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A quarterly journal with information about all Westbrook projects, tours and recordings. No.90

July 2011

The Mike Westbrook Big Band in ‘full and glorious flight’ - summer gigs on p.6 ________________________________________________________________________________

Travel Light The arrival of a pile of cardboard boxes of memorabilia from the 70s, 80s and 90s - posters, LPs, brochures and photos – unearthed by Laurence Aston in an office clear out, recalls a Golden Age of touring. Destined to swell our already bulging archive at the National Jazz Archive in Loughton, this material is a reminder that, over the years, it is the small groups that have kept our show ‘on the road’. The music, and the personal and musical relationships on which it has always depended, evolved in the course of one-nighters, sea voyages and day–long drives in a minibus crammed with six of us, a driver/tour manager, instruments (including drum kit), luggage for several weeks and a complete PA system. For some musicians, one such trip was enough. Some thought there must be an easier way of earning a living. But for Kate and me, Phil and Chris, and other seasoned troupers, that way of life and music making, despite all its hazards, never lost its allure. The change from minibus tours and one-nighters to one-off events has certainly been in evidence lately. Compositions that we would once have played dozens, if not hundreds of times, sometimes only get one airing. 2011 has seen few performances, but several big projects, each of which has required months of preparation.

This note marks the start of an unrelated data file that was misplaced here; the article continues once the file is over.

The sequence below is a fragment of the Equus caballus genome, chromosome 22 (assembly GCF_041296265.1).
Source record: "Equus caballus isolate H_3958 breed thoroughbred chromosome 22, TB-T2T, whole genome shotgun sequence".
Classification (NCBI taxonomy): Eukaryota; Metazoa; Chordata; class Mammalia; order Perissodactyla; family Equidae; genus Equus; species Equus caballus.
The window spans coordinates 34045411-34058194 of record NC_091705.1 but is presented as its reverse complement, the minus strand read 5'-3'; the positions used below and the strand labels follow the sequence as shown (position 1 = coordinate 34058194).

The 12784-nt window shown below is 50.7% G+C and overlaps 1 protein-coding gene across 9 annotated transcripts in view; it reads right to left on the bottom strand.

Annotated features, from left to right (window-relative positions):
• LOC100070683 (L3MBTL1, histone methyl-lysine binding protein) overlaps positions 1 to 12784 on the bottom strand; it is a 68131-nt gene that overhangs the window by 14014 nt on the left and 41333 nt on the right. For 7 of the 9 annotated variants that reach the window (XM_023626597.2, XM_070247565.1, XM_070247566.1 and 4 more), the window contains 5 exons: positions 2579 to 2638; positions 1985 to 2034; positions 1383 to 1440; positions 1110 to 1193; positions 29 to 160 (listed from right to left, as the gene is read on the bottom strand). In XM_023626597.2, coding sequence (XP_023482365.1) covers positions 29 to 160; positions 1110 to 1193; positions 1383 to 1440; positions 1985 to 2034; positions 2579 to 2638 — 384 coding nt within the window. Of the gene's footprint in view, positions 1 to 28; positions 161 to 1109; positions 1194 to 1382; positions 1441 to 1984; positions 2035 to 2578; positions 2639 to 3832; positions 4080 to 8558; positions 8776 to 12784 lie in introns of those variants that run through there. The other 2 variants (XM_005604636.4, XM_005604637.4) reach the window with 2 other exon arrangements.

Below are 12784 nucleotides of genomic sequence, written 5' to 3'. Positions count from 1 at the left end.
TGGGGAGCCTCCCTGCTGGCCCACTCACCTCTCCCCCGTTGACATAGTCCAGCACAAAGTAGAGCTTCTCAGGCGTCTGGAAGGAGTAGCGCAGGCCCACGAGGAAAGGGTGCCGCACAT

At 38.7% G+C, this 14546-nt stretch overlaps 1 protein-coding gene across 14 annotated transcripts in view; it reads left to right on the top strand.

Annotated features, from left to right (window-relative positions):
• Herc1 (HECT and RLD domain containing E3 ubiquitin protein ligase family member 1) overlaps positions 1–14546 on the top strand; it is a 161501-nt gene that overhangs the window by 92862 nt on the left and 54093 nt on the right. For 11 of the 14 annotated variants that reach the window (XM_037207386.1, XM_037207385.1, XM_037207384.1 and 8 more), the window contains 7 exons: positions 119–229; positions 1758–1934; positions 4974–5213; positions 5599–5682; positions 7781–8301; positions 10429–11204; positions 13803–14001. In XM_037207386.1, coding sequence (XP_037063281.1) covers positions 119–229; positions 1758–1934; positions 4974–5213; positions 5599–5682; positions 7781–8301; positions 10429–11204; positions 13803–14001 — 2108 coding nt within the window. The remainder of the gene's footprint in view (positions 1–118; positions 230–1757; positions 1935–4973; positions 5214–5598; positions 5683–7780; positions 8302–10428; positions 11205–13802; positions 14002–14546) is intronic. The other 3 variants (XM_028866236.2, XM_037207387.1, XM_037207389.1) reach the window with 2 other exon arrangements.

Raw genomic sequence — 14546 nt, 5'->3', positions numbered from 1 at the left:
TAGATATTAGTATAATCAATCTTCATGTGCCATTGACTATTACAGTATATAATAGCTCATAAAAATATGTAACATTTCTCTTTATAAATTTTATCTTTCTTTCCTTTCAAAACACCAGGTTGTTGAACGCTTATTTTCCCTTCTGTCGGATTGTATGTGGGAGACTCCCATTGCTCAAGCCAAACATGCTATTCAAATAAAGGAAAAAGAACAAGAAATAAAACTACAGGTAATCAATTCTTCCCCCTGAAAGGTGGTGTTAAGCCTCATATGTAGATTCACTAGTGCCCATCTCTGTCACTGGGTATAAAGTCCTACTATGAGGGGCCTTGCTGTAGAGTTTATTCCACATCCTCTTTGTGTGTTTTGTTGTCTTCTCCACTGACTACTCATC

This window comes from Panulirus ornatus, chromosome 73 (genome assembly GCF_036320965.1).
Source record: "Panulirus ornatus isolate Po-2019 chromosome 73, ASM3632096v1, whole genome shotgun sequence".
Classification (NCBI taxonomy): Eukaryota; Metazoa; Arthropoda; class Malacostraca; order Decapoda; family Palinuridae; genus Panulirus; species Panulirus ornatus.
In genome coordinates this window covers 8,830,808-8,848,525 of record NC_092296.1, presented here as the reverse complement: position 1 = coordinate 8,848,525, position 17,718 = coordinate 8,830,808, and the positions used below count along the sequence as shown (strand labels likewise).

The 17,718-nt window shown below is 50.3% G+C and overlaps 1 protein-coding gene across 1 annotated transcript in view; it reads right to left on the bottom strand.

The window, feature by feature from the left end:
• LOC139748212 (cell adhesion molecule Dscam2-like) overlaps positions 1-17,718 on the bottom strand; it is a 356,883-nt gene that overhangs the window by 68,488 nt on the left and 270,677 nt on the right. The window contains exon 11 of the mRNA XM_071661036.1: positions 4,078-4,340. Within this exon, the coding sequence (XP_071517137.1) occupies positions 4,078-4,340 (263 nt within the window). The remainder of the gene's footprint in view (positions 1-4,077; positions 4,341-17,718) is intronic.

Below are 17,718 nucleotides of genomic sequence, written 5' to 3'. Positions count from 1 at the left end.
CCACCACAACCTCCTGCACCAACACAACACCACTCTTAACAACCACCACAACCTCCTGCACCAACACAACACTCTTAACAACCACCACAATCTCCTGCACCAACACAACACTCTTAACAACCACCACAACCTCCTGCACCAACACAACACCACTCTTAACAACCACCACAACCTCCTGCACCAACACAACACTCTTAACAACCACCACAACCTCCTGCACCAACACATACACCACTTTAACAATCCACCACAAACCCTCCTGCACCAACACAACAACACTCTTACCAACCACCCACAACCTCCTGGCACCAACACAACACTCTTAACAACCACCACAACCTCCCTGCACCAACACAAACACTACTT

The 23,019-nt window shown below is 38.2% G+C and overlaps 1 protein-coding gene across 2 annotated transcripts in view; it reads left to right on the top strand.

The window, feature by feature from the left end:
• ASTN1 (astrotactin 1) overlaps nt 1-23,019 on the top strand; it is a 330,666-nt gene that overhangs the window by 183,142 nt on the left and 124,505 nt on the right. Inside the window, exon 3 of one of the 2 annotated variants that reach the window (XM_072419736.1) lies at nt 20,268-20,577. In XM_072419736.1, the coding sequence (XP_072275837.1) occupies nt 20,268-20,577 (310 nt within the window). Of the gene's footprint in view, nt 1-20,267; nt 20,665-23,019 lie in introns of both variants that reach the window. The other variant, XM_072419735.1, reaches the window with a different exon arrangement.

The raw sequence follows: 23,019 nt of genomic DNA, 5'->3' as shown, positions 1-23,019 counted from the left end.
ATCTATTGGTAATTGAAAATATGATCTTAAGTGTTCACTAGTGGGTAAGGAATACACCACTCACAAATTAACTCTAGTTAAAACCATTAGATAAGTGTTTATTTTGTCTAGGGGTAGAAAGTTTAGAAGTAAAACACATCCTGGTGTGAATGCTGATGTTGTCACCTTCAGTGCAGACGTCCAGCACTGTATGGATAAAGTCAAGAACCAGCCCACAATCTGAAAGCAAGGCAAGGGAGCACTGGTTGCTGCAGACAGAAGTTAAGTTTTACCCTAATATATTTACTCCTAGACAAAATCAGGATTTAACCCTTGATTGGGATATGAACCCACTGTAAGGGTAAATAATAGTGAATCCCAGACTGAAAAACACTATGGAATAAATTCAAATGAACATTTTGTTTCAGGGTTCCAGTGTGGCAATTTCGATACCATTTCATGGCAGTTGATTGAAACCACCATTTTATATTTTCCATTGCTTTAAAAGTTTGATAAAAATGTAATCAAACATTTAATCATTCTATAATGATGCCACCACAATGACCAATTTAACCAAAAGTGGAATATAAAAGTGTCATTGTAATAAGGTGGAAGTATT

In fact THE SERPENT HIT took nearly two years from its first run through to its first performance in April. Likewise FINE ‘N’ YELLOW took a long time to develop from a studio album to a ‘live’ piece. For the performances of GLAD DAY in the middle of May, choir rehearsals began in January. ENGLISH SOUP, premiered by The Village Band in 2008, is currently making the transition from live performance to film and will hopefully be out on DVD by Xmas. The South West Big Band works out regularly and puts in a lot of rehearsal for its occasional outings. th

The re-issue of THE CORTEGE album in its 30 year takes us back to the Brass Band’s European touring, with a vengeance. That piece, and other ‘landmark’ works, like LONDON BRIDGE, were the by-product of a travelling life. Something marvellously creative came out of that shared experience ‘on the road’. Someone once described the Brass Band as ‘A Wandering Everyman Troupe’. That particular wanderlust is something you never lose. Mike Westbrook